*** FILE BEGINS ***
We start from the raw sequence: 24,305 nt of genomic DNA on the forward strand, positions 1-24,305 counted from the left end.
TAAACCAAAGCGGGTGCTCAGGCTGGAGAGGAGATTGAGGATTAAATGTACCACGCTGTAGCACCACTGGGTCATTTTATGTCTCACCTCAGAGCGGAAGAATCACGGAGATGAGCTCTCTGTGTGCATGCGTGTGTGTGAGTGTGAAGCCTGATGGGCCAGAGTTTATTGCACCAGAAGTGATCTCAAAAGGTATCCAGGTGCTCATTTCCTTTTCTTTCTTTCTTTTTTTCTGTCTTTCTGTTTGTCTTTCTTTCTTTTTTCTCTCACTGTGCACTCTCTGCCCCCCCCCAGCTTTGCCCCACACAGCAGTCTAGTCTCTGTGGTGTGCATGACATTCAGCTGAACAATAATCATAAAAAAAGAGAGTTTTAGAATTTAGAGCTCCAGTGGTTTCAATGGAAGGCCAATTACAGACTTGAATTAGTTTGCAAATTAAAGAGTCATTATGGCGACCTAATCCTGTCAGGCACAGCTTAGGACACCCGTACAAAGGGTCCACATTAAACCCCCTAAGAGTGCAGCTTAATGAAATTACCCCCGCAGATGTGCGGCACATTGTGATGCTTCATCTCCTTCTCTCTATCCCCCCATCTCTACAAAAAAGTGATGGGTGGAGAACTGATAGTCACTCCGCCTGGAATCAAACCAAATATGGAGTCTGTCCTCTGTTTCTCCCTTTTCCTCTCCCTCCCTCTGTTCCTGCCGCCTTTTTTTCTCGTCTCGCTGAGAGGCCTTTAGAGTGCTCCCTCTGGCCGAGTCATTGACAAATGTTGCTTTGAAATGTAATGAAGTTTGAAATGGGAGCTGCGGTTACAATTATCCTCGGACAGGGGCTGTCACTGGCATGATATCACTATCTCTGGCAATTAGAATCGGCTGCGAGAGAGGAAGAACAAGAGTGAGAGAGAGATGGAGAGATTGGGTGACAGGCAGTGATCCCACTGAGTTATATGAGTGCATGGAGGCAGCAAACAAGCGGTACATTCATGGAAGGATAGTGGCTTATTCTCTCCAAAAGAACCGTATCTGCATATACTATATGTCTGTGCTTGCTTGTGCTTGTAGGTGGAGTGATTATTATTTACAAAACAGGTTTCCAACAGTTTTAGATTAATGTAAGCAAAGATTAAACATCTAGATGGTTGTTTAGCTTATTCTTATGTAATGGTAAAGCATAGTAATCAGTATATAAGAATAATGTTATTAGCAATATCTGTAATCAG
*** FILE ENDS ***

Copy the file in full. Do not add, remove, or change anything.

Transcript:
We start from the raw sequence: 24,305 nt of genomic DNA on the forward strand, positions 1-24,305 counted from the left end.
TAAACCAAAGCGGGTGCTCAGGCTGGAGAGGAGATTGAGGATTAAATGTACCACGCTGTAGCACCACTGGGTCATTTTATGTCTCACCTCAGAGCGGAAGAATCACGGAGATGAGCTCTCTGTGTGCATGCGTGTGTGTGAGTGTGAAGCCTGATGGGCCAGAGTTTATTGCACCAGAAGTGATCTCAAAAGGTATCCAGGTGCTCATTTCCTTTTCTTTCTTTCTTTTTTTCTGTCTTTCTGTTTGTCTTTCTTTCTTTTTTCTCTCACTGTGCACTCTCTGCCCCCCCCCAGCTTTGCCCCACACAGCAGTCTAGTCTCTGTGGTGTGCATGACATTCAGCTGAACAATAATCATAAAAAAAGAGAGTTTTAGAATTTAGAGCTCCAGTGGTTTCAATGGAAGGCCAATTACAGACTTGAATTAGTTTGCAAATTAAAGAGTCATTATGGCGACCTAATCCTGTCAGGCACAGCTTAGGACACCCGTACAAAGGGTCCACATTAAACCCCCTAAGAGTGCAGCTTAATGAAATTACCCCCGCAGATGTGCGGCACATTGTGATGCTTCATCTCCTTCTCTCTATCCCCCCATCTCTACAAAAAAGTGATGGGTGGAGAACTGATAGTCACTCCGCCTGGAATCAAACCAAATATGGAGTCTGTCCTCTGTTTCTCCCTTTTCCTCTCCCTCCCTCTGTTCCTGCCGCCTTTTTTTCTCGTCTCGCTGAGAGGCCTTTAGAGTGCTCCCTCTGGCCGAGTCATTGACAAATGTTGCTTTGAAATGTAATGAAGTTTGAAATGGGAGCTGCGGTTACAATTATCCTCGGACAGGGGCTGTCACTGGCATGATATCACTATCTCTGGCAATTAGAATCGGCTGCGAGAGAGGAAGAACAAGAGTGAGAGAGAGATGGAGAGATTGGGTGACAGGCAGTGATCCCACTGAGTTATATGAGTGCATGGAGGCAGCAAACAAGCGGTACATTCATGGAAGGATAGTGGCTTATTCTCTCCAAAAGAACCGTATCTGCATATACTATATGTCTGTGCTTGCTTGTGCTTGTAGGTGGAGTGATTATTATTTACAAAACAGGTTTCCAACAGTTTTAGATTAATGTAAGCAAAGATTAAACATCTAGATGGTTGTTTAGCTTATTCTTATGTAATGGTAAAGCATAGTAATCAGTATATAAGAATAATGTTATTAGCAATATCTGTAATCAG